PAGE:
Defendant testified that he is the proprietor of Ruben's Auto Sales located at 3150 North Cicero and has also worked with Marquez as a boxing promoter. He stated that he had purchased a 1966 white Ford Mustang about a week before his arrest and affixed dealer plates to it. He kept the keys for the car on the keyboard in his dealership office and explained that his brothers Roberto and Daniel Flores also worked there.

Defendant further testified that about noon on September 11, 1983, his girl friend drove him from her apartment to his business, a journey of about 15 minutes. He then took the title and the keys for the Mustang and drove about 20 minutes to the U.S. Arena Gym at Division and Damen to meet with Marquez and Miranda; he had previously worked with Marquez, but had never met Miranda. When he arrived at the gym, he learned that they were already gone, so he proceeded to the airport and found them there. The three men went on to Marquez' house, where they spent the afternoon, then had dinner together at a restaurant. Miranda gave him the address of a person he wanted to see, and, as they proceeded to this address, they were stopped by three plain clothes officers on Sacramento about five blocks from this residence.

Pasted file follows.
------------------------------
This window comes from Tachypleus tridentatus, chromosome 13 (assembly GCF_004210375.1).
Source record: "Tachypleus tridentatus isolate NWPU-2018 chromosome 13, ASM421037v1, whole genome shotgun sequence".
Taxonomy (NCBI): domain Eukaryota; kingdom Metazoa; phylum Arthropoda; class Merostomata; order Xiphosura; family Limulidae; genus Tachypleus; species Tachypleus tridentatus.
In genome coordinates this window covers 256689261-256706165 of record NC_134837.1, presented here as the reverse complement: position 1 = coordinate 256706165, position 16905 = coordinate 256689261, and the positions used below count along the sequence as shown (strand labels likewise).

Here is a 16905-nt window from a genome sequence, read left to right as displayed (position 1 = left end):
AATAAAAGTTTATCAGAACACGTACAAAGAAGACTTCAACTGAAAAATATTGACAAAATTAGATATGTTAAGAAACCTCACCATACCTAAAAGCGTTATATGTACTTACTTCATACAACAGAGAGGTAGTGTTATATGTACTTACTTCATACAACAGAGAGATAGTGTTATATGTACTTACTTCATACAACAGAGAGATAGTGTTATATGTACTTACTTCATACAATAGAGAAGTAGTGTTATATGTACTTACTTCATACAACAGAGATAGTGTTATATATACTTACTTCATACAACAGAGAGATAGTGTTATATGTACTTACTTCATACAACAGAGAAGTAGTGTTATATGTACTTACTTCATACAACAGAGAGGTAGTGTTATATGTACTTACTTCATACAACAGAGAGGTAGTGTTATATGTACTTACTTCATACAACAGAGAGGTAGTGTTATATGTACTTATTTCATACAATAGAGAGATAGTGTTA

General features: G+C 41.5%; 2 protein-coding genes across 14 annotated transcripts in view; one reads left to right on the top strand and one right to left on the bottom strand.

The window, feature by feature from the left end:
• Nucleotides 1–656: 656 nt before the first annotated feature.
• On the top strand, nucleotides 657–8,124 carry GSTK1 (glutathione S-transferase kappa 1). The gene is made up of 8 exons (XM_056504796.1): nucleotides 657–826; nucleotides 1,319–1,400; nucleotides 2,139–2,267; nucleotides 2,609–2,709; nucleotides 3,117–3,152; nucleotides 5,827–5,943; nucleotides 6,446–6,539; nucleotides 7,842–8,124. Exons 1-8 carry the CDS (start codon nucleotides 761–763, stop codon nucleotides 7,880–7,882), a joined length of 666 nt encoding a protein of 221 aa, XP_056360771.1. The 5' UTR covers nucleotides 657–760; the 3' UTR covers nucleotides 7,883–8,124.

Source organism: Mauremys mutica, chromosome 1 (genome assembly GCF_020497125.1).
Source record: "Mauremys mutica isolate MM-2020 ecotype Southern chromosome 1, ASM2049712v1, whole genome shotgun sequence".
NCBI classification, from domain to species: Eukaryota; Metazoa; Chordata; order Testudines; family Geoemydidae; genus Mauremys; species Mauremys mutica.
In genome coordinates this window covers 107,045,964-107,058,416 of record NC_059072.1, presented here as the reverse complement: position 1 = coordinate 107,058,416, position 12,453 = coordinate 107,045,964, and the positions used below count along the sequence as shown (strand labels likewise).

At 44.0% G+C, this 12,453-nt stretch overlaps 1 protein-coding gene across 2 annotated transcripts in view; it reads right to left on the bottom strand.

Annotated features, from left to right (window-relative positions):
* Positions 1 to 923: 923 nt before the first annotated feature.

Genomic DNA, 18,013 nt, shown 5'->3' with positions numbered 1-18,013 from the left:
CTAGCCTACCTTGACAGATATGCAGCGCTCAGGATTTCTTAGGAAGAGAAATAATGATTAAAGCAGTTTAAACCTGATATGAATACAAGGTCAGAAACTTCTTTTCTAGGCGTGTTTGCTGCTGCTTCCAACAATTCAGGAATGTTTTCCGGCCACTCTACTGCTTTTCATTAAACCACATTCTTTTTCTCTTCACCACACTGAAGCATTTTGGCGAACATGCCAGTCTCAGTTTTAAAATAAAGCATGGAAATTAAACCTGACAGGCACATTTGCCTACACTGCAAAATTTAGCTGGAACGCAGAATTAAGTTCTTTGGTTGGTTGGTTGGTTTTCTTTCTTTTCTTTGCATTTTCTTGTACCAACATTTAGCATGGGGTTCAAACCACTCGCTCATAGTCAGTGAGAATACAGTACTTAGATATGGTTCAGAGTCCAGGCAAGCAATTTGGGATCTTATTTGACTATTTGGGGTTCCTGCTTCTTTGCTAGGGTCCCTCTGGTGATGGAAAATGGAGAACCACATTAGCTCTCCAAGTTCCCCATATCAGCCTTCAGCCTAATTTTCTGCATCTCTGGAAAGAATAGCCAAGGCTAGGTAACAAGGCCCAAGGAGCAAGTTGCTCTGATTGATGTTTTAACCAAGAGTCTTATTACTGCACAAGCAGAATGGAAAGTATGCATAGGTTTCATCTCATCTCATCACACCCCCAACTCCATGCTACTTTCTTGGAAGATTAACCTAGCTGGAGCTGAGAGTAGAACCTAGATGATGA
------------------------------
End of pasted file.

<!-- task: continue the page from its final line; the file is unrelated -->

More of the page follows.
When they were stopped, one of the officers asked for his driver's license and inquired as to the ownership of the car, and in response defendant produced his license and the car title. The officer also conducted a pat-down search of his person and asked him to open the trunk. One of the officers, however, took the keys from the ignition and asked defendant which one opened the trunk; defendant told him which one it was, then stood within a few feet of the officer as he opened it. After doing so the officer told him that he had found something there that he intended to use against him. Defendant asserted at the hearing that he had not looked inside the trunk of the car since he had purchased it a week before.

The State then introduced Officer Gregory Salvi who testified that on September 11, 1983, he was assigned to the 25th District Tactical Unit and that evening was working with Officer Kane and Sergeant Malinski. About 10 p.m. he had a telephone conversation with a confidential informant at Belmont and Harlem who told him that defendant, who was known to the officers, was going to make a delivery of over a kilogram of heroin within the next hour and that he would be driving a white Mustang convertible with dealer license plates northbound on Sacramento towards Diversey. During the last two years, this informant had given Salvi information regarding controlled substances on three occasions, and based on this information he had recovered controlled substances.